Forget about watching your carbs and calories during the first two months of the year. It’s almost impossible to resist a slice or two or three of sugary, yeasty king cake during carnival season. It doesn’t help that south Louisiana bakers entice customers with new king cake flavors and products each year.
King cake mania isn’t limited to baked goods. Mixologists have gotten into the carnival spirit and are creating Mardi Gras-themed drinks.
Joe Gambino’s Bakeries, which started in New Orleans in 1946 and now has locations across south Louisiana, makes thousands of king cakes in 30 different flavors during carnival season, from Kings’ Day, or the twelfth day after Christmas, through Mardi Gras day, which this year falls on Feb. 17.
“We’re baking them fresh every day and can’t keep them on the shelf,” said Paul Scelfo, manager at the 8646 Goodwood Boulevard, Baton Rouge, location. “And, each one is stuffed by hand, we don’t fill them. We bake them with the filling already in there.”
His location’s most popular flavors are cream cheese and the traditional cinnamon and sugar, he said, but Gambino’s new wedding cake and red velvet flavors are top sellers, too. Scelfo said king cake sales go up as the season nears the end. They are like “a snowball rolling downhill as we get closer to Mardi Gras.”
Over at Les Amis Bake Shoppe, 11826 Coursey Boulevard, Baton Rouge, king cakes are baked made to order, said owner Stephanie Hansen. But, the best seller there is its 9-inch King Cake Cheesecake.
“Half of our king cake is the crust at the bottom, and it’s a cinnamon-sugar cheesecake with a fresh cinnamon whipped cream,” she said. “We sell it by the slice ($4.50) in the shop, but we’re doing a ton of special orders for the whole cheesecake ($37).”
One can get tipsy eating three of the four new king cake flavors at Calandro Supermarkets’ 12732 Perkins Road, Baton Rouge, location. Co-owner and buyer Mark Calandro said the most popular of the store’s 45 flavors remains the traditional cinnamon-sugar, but its newest cakes — Big Easy, Bourbon Street, Hangover and Southern Belle — have been selling well.
He described the Big Easy as a praline mix with cream cheese, praline liquor and vodka-infused chocolate. The Bourbon Street is a bourbon-flavored vanilla cake with a cream cheese topping and a chocolate and caramel drizzle, while the Hangover is a vodka-infused chocolate cake with pecans and a topping of Kahlúa, chocolate and pecans. The Southern Belle is a maple-cream cheese flavored cake with maple icing and bacon.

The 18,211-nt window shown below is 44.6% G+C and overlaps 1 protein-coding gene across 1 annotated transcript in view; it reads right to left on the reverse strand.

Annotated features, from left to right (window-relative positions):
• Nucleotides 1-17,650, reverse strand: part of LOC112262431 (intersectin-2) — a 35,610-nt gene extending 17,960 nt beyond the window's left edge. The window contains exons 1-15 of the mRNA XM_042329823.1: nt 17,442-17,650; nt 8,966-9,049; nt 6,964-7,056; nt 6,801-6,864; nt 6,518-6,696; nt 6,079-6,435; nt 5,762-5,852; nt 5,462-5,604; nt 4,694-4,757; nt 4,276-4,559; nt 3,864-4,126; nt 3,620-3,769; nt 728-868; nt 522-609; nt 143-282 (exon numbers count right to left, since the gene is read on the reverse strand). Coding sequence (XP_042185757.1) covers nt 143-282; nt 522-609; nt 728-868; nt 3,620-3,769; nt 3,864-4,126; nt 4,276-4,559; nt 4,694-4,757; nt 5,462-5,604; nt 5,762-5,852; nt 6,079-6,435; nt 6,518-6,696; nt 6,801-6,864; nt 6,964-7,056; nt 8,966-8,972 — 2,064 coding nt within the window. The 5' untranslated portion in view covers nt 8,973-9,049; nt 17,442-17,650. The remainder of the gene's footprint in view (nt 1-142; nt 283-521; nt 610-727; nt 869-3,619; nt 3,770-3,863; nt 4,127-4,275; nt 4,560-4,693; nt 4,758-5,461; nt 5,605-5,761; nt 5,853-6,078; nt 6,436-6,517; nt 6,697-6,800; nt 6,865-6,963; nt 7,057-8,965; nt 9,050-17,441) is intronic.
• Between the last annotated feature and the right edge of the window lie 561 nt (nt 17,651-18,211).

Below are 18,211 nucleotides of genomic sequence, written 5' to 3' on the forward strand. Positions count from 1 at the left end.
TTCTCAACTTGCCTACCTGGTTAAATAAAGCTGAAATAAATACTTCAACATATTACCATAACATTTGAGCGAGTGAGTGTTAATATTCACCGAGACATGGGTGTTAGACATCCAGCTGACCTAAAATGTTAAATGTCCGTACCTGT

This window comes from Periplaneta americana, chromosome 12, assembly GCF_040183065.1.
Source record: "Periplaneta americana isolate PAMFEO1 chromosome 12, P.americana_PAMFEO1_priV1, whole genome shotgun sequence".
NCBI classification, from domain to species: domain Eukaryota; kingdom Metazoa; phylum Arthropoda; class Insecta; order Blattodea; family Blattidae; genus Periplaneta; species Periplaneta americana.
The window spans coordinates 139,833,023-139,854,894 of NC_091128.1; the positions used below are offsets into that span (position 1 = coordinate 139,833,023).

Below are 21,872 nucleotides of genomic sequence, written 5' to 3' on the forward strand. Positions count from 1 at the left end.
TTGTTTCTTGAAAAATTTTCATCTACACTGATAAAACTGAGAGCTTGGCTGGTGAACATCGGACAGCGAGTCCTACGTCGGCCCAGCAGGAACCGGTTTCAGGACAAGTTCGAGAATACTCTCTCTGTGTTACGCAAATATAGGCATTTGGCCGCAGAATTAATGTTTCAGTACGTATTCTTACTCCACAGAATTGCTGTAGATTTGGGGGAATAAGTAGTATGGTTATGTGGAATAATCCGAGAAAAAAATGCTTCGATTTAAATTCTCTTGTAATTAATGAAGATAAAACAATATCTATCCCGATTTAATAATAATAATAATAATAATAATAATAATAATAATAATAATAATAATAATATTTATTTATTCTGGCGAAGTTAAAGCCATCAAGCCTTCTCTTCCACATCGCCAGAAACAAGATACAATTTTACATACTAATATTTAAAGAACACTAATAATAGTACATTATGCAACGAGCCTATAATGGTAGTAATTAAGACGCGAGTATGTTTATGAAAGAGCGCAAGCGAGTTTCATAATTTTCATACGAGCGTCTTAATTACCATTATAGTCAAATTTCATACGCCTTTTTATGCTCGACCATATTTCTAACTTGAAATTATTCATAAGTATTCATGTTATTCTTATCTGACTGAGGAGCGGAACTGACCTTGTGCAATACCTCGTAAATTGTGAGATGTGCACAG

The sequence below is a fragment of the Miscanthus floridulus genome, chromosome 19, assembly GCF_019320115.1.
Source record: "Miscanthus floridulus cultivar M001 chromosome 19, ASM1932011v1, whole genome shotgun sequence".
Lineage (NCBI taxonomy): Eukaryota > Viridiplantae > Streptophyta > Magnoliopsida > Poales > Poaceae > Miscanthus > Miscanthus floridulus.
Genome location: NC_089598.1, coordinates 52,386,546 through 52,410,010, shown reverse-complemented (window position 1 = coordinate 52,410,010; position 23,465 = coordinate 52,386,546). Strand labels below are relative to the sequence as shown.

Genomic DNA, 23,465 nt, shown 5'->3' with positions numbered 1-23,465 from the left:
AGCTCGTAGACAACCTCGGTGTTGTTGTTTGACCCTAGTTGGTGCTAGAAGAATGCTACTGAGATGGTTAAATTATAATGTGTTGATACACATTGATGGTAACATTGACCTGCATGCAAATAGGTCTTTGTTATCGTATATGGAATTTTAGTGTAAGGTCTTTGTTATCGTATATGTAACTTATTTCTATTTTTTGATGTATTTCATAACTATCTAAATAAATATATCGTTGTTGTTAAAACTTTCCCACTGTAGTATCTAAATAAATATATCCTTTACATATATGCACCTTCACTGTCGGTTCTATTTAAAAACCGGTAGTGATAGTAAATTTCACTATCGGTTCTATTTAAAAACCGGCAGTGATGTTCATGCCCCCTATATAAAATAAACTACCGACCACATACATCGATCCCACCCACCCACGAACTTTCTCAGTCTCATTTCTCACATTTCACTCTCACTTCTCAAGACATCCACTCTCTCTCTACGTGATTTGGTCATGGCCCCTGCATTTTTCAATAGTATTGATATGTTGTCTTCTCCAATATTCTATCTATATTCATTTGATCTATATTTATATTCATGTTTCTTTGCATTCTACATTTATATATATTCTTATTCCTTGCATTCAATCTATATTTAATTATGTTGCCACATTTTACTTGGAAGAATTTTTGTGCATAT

Other big sellers are Bananas Foster; Better Than Sex (coconut, banana, pineapple, pecans, vanilla cake and cream cheese-coconut-pecan topping); Calandro’s Special (coconut, Bavarian cream and pecans); Éclair, with a Bavarian cream filling and a ganache icing; Red Velvet; and Italian, which is flavored like an Italian cream cake.
Like Calandro’s Southern Belle king cake, other bakeries and restaurants are offering bacon-flavored king cakes. Among them is Baum’s Fine Pastries & Chocolates in Baton Rouge, which has a maple-bacon king cake, and Cochon Butcher, 930 Tchoupitoulas St., New Orleans, which has an “Elvis” cake filled with peanut butter, banana and house-cured bacon topped with marshmallow and traditional Mardi Gras decoration.
Other restaurants are creating riffs on the Mardi Gras king cake, too. Pastry Chef Karen Anderson’s King Cake Whoopie Pie ($8) is served at Dickie Brennan’s Steakhouse, 716 Iberville St., New Orleans. It features a house-made cinnamon cream cheese mousse sandwiched between two fluffy almond cakes and served with crème anglaise and candied citrus zest.
A crowd favorite at SoBou, 310 Chartres St., New Orleans, is the King Cake Old Fashioned ($12). The drink is made of 13 Pennies Rougaroux Praline Rum, El Guapo Twig and Berries bitters, and cinnamon pecan syrup. A plastic baby is frozen in the ice cube for a fun touch.
Bourbon House, 144 Bourbon St., New Orleans, is baking mini praline king cakes with bourbon cream cheese glaze to accompany its popular king cake cocktail, the King Cake Bevvy, which combines classic king cake flavors in a take-off on the restaurant’s frozen milk punch cocktail. It contains Old New Orleans Rum, Orgeat, Louisiana citrus and housemade vanilla gelato and is garnished with the Mardi Gras colors of purple, green and gold sprinkles.